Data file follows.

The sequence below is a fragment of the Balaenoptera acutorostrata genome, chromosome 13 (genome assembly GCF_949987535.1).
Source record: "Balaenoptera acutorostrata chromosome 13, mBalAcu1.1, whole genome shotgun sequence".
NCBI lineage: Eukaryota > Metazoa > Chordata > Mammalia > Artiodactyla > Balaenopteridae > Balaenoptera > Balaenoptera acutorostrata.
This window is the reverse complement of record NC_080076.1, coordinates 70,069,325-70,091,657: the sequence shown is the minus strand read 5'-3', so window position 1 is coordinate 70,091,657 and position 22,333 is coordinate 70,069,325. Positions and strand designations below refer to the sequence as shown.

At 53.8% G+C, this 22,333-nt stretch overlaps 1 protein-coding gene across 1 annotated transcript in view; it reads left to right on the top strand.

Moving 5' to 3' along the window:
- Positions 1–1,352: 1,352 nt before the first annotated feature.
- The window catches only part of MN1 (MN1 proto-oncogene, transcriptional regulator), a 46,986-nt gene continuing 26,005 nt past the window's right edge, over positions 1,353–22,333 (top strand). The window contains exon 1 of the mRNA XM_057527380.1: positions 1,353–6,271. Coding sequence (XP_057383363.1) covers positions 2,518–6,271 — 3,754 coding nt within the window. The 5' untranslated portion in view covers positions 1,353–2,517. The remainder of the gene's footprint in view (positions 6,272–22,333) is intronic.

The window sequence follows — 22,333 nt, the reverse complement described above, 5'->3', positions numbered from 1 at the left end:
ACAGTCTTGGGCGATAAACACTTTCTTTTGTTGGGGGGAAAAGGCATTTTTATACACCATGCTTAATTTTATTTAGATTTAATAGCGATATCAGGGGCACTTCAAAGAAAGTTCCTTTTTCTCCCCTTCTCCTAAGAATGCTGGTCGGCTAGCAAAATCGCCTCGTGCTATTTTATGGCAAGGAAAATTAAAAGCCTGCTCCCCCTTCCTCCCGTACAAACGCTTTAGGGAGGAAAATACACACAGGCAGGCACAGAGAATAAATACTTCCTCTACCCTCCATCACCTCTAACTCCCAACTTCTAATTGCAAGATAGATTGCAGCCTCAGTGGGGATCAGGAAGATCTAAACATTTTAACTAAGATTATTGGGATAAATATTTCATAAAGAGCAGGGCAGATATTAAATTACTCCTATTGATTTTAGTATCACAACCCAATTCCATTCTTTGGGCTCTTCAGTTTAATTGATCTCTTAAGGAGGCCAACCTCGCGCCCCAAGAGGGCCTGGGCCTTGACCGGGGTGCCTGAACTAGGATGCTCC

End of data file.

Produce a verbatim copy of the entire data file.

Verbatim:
The sequence below is a fragment of the Balaenoptera acutorostrata genome, chromosome 13 (genome assembly GCF_949987535.1).
Source record: "Balaenoptera acutorostrata chromosome 13, mBalAcu1.1, whole genome shotgun sequence".
NCBI lineage: Eukaryota > Metazoa > Chordata > Mammalia > Artiodactyla > Balaenopteridae > Balaenoptera > Balaenoptera acutorostrata.
This window is the reverse complement of record NC_080076.1, coordinates 70,069,325-70,091,657: the sequence shown is the minus strand read 5'-3', so window position 1 is coordinate 70,091,657 and position 22,333 is coordinate 70,069,325. Positions and strand designations below refer to the sequence as shown.

At 53.8% G+C, this 22,333-nt stretch overlaps 1 protein-coding gene across 1 annotated transcript in view; it reads left to right on the top strand.

Moving 5' to 3' along the window:
- Positions 1–1,352: 1,352 nt before the first annotated feature.
- The window catches only part of MN1 (MN1 proto-oncogene, transcriptional regulator), a 46,986-nt gene continuing 26,005 nt past the window's right edge, over positions 1,353–22,333 (top strand). The window contains exon 1 of the mRNA XM_057527380.1: positions 1,353–6,271. Coding sequence (XP_057383363.1) covers positions 2,518–6,271 — 3,754 coding nt within the window. The 5' untranslated portion in view covers positions 1,353–2,517. The remainder of the gene's footprint in view (positions 6,272–22,333) is intronic.

The window sequence follows — 22,333 nt, the reverse complement described above, 5'->3', positions numbered from 1 at the left end:
ACAGTCTTGGGCGATAAACACTTTCTTTTGTTGGGGGGAAAAGGCATTTTTATACACCATGCTTAATTTTATTTAGATTTAATAGCGATATCAGGGGCACTTCAAAGAAAGTTCCTTTTTCTCCCCTTCTCCTAAGAATGCTGGTCGGCTAGCAAAATCGCCTCGTGCTATTTTATGGCAAGGAAAATTAAAAGCCTGCTCCCCCTTCCTCCCGTACAAACGCTTTAGGGAGGAAAATACACACAGGCAGGCACAGAGAATAAATACTTCCTCTACCCTCCATCACCTCTAACTCCCAACTTCTAATTGCAAGATAGATTGCAGCCTCAGTGGGGATCAGGAAGATCTAAACATTTTAACTAAGATTATTGGGATAAATATTTCATAAAGAGCAGGGCAGATATTAAATTACTCCTATTGATTTTAGTATCACAACCCAATTCCATTCTTTGGGCTCTTCAGTTTAATTGATCTCTTAAGGAGGCCAACCTCGCGCCCCAAGAGGGCCTGGGCCTTGACCGGGGTGCCTGAACTAGGATGCTCC